March Wrap-Up

Hey, y’all! I know it’s a little late for a wrap-up, but better now than never, right? I read a total of 15 books in the month of March, and only one of those was a DNF! I’m trying to be better about the books that I leave unfinished, especially since it’s difficult and also frowned upon to review unfinished books. However, it’s also my philosophy that life is too short to read books that you’re not enjoying, so why waste your time? Thankfully, the books I read this month were mostly good!

9781616959555The first book I started and the only book that I did not finish was Love, Hate and Other Filters by Samira Ahmed. I wanted to like this book and I was hoping that it would be more moving and meaningful for me, but the only thing I was feeling was the weird, cringey romances. I couldn’t even see anything beyond the awkward love triangle that the main character found herself in. So unfortunately, a potentially important story was ruined by bad teen romance.

51oGTLiumOL._SX329_BO1,204,203,200_Istanbul Days, Istanbul Nights by Leonard Durso was sent to me by Smith Publicity and was my second read in March. This was pitched as a Romeo & Juliet reimagining and while I was thrown by the lack of Shakespeare parallels, this is still a lovely story for those who enjoy diverse characters, multiple POVs, love, loss and friendship.

513hgSybYgL._SX337_BO1,204,203,200_Next up, in preparation for the movie that came out earlier this month, I read A Wrinkle in Time by Madeleine L’Engle. This was a strange but sweet little book that I’m glad to finally have completed, and was also glad to have been able to see the film. It was well-made and surprisingly heartfelt. Sadly though, I don’t think I liked this enough to continue the series unless someone convinces me otherwise.

35422236The biggest disappointment so far this year had to be Heart of Iron by Ashley Poston. This was pitched as an Anastasia retelling which is basically all you have to do to get me to buy something: slap Anastasia on it. I’m obsessed with anything related to Anastasia and this book ripped my heart out, man. It was just so bad. Absolutely no traces of the original Anastasia; just a lost princess story with a weird robot romance. No freaking thank you.

11410430Guilty pleasure time: Defiance by C. J. Redwine was, objectively, horrible. It’s full of plot holes and was honestly sort of ridiculous, but I had so much fun reading it. I can’t believe I’m saying this, but I can’t wait to read the next two books. They’re definitely on my immediate TBR because I’m stupid and want to lose more brain cells? I don’t know, but I’m so ready for more.

51FueHjFskL._SX331_BO1,204,203,200_Next one was a random read: Pitching for Success by Doug Coates. I won this random little book in a Goodreads giveaway, and when I say little I mean tiny. I read the whole thing in about 15 minutes. Still, I wouldn’t have read it otherwise, but I felt I owed it to the author who I won the book from to actually read and review it, so I did. You can check it out on my Goodreads.

914DeALdMcLAnother quick read was Simon vs. the Homo Sapiens Agenda by Becky Albertalli. This book was a little too immature for my taste, but I did manage to finish it one less than a day.

Six-of-Crows-CoverDefinitely one of my favorite reads in March was Six of Crows by Leigh Bardugo. Technically, I read this book back when it first released, but I’m pretty sure I was in a slump and I forced my way through the book when I really wasn’t in the right frame of mind for it. This time around, though? It was absolutely incredible and I can’t believe I didn’t read it to the fullest extent sooner! Crooked Kingdom is definitely going to be on my immediate TBR, hopefully to be read sometime in April.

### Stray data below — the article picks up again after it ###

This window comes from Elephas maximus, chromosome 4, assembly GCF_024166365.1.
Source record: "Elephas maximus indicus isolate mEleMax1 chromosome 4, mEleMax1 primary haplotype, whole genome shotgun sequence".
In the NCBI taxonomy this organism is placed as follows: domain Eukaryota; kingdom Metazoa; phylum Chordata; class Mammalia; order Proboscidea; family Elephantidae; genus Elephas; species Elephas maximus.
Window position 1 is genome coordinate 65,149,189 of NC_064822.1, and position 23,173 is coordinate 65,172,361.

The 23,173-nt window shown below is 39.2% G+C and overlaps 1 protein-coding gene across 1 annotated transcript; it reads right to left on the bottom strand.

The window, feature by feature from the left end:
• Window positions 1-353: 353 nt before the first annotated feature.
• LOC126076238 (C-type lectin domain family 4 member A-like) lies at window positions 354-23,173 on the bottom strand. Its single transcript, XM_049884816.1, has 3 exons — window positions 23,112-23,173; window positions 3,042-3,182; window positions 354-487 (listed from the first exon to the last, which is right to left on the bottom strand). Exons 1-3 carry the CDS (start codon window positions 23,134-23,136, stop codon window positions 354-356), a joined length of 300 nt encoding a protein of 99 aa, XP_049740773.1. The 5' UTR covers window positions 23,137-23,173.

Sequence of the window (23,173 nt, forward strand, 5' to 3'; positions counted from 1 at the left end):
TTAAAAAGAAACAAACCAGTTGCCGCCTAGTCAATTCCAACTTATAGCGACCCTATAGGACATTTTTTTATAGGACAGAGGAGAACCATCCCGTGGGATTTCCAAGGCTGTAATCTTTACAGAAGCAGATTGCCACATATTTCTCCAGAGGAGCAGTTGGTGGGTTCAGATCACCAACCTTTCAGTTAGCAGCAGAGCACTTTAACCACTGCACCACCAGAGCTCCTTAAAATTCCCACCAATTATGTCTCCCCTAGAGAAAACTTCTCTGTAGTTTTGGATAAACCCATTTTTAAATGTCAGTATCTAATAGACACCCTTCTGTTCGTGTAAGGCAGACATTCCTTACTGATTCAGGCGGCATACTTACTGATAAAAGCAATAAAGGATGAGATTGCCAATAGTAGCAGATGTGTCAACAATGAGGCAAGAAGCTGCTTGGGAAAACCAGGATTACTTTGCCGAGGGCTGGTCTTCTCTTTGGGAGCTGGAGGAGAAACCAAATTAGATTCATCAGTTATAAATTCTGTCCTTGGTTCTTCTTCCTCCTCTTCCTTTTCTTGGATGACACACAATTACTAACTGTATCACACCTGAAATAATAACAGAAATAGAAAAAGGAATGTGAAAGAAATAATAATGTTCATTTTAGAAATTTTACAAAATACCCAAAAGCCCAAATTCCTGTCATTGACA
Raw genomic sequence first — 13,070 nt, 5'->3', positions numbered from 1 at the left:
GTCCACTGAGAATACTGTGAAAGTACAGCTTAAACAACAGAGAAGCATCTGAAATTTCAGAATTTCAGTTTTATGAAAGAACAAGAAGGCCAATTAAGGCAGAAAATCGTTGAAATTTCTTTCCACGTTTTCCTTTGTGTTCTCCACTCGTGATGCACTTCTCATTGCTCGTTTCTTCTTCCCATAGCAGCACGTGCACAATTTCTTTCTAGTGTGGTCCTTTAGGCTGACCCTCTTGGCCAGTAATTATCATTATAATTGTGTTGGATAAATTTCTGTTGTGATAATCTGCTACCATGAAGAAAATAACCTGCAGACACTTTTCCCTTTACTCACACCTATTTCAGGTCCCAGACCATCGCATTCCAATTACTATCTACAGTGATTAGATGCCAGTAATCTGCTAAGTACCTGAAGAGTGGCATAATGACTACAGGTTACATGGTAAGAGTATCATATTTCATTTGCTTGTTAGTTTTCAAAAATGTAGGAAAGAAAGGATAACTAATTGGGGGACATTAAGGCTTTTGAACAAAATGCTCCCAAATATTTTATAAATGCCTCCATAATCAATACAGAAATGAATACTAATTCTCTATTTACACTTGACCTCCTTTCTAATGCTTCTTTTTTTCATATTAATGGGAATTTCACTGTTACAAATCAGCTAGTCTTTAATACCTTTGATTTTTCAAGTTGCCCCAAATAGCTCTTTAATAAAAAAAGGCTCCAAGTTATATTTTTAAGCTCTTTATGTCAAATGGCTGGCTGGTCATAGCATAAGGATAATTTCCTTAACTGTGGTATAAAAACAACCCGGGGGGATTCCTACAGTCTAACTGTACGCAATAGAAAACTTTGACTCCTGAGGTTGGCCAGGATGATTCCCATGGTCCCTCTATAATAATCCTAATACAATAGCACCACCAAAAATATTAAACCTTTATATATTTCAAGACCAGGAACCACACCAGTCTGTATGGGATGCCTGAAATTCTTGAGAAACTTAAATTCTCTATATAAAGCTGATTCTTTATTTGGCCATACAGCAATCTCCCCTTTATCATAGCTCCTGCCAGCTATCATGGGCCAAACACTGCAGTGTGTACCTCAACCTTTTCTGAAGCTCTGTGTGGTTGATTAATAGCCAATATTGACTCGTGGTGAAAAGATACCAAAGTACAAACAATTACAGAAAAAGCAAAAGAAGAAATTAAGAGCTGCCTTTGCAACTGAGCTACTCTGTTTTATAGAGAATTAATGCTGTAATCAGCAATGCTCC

51nKCFTyz9LThe Widower’s Wife was read for a book club and I have to say: while the end was semi-satisfying and justice was served in the end, I can’t say I really enjoyed any of the rest of this story. It was predictable and I didn’t think it was written particularly well, either. Disappointing considering the fact that I love mysteries and thrillers, and this didn’t turn out to be either one.

covers_244928For my Throne of Glass series reread, I read Crown of Midnight for the month of March and it was just as incredible as it was the first time. I’ve been surprisingly really enjoying rereading these books and find that I have a newfound appreciation for the earlier installments. Sarah J Maas is a genius and Throne of Glass is an absolutely incredible series.

ready-player-one-book-GalleyCatAnother favorite read this month was Ready Player One by Ernest Cline, and I adored this. The movie definitely did not do this amazing story justice so I’d advise anyone who watched the movie and thought they could skip the book to read the book anyway. I promise you won’t regret it.

17838528Next up was Morgan Matson’s latest: The Unexpected Everything. This book had literally everything going for it… except a likable main character. At least for me, I’m sure there are many people who liked Andie, but me? I couldn’t relate to her on any level; not the decisions she made or the things she said or the lies she told, none of it. The book had tons of potential otherwise, and in the end, still a great Matson read.

33643994Another slight disappointment this month was Daughter of the Pirate King by Tricia Levensellar. This book had all the potential: snarky, strong female character, swoony love interest, interesting magical elements. Unfortunately, I felt the book was incredibly repetitive and Alosa spent most of the book doing the exact same things. It wasn’t until the last 75 pages or so that things got interesting, but by then I was so ready to be done that I couldn’t bother to care. Still, I’m definitely planning to read the sequel because I have hopes that it will be better than the first book.